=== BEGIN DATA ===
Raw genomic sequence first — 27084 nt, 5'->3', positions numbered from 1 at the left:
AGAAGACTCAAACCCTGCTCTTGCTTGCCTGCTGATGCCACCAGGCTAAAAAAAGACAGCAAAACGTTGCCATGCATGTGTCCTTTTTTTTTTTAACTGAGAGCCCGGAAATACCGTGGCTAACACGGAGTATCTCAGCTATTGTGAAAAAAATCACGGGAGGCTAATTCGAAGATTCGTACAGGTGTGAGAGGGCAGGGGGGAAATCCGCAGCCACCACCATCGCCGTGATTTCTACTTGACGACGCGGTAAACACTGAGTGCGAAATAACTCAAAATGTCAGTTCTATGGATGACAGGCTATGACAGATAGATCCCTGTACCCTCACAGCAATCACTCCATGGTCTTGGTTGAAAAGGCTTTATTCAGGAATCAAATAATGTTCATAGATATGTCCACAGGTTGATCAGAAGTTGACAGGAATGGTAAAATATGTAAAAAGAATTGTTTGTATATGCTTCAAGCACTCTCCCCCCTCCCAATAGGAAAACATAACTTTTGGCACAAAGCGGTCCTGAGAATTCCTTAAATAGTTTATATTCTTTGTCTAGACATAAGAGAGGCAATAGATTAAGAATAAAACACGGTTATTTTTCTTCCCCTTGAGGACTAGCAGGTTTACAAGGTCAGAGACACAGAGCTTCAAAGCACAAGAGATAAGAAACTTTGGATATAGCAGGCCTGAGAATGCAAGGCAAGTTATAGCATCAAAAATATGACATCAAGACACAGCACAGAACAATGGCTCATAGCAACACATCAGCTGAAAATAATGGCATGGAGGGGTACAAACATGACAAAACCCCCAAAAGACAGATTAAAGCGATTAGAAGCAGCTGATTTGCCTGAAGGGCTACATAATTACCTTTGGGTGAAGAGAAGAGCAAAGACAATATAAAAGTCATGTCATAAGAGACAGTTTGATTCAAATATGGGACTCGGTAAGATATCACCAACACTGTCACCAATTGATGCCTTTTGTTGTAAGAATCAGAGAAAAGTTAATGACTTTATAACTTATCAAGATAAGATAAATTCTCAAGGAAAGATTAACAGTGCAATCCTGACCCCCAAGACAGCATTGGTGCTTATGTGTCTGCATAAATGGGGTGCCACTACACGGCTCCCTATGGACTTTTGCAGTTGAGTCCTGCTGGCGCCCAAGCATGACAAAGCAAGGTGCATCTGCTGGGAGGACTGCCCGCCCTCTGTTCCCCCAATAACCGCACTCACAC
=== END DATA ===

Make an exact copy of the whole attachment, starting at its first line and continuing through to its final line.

Raw genomic sequence first — 27084 nt, 5'->3', positions numbered from 1 at the left:
AGAAGACTCAAACCCTGCTCTTGCTTGCCTGCTGATGCCACCAGGCTAAAAAAAGACAGCAAAACGTTGCCATGCATGTGTCCTTTTTTTTTTTAACTGAGAGCCCGGAAATACCGTGGCTAACACGGAGTATCTCAGCTATTGTGAAAAAAATCACGGGAGGCTAATTCGAAGATTCGTACAGGTGTGAGAGGGCAGGGGGGAAATCCGCAGCCACCACCATCGCCGTGATTTCTACTTGACGACGCGGTAAACACTGAGTGCGAAATAACTCAAAATGTCAGTTCTATGGATGACAGGCTATGACAGATAGATCCCTGTACCCTCACAGCAATCACTCCATGGTCTTGGTTGAAAAGGCTTTATTCAGGAATCAAATAATGTTCATAGATATGTCCACAGGTTGATCAGAAGTTGACAGGAATGGTAAAATATGTAAAAAGAATTGTTTGTATATGCTTCAAGCACTCTCCCCCCTCCCAATAGGAAAACATAACTTTTGGCACAAAGCGGTCCTGAGAATTCCTTAAATAGTTTATATTCTTTGTCTAGACATAAGAGAGGCAATAGATTAAGAATAAAACACGGTTATTTTTCTTCCCCTTGAGGACTAGCAGGTTTACAAGGTCAGAGACACAGAGCTTCAAAGCACAAGAGATAAGAAACTTTGGATATAGCAGGCCTGAGAATGCAAGGCAAGTTATAGCATCAAAAATATGACATCAAGACACAGCACAGAACAATGGCTCATAGCAACACATCAGCTGAAAATAATGGCATGGAGGGGTACAAACATGACAAAACCCCCAAAAGACAGATTAAAGCGATTAGAAGCAGCTGATTTGCCTGAAGGGCTACATAATTACCTTTGGGTGAAGAGAAGAGCAAAGACAATATAAAAGTCATGTCATAAGAGACAGTTTGATTCAAATATGGGACTCGGTAAGATATCACCAACACTGTCACCAATTGATGCCTTTTGTTGTAAGAATCAGAGAAAAGTTAATGACTTTATAACTTATCAAGATAAGATAAATTCTCAAGGAAAGATTAACAGTGCAATCCTGACCCCCAAGACAGCATTGGTGCTTATGTGTCTGCATAAATGGGGTGCCACTACACGGCTCCCTATGGACTTTTGCAGTTGAGTCCTGCTGGCGCCCAAGCATGACAAAGCAAGGTGCATCTGCTGGGAGGACTGCCCGCCCTCTGTTCCCCCAATAACCGCACTCACAC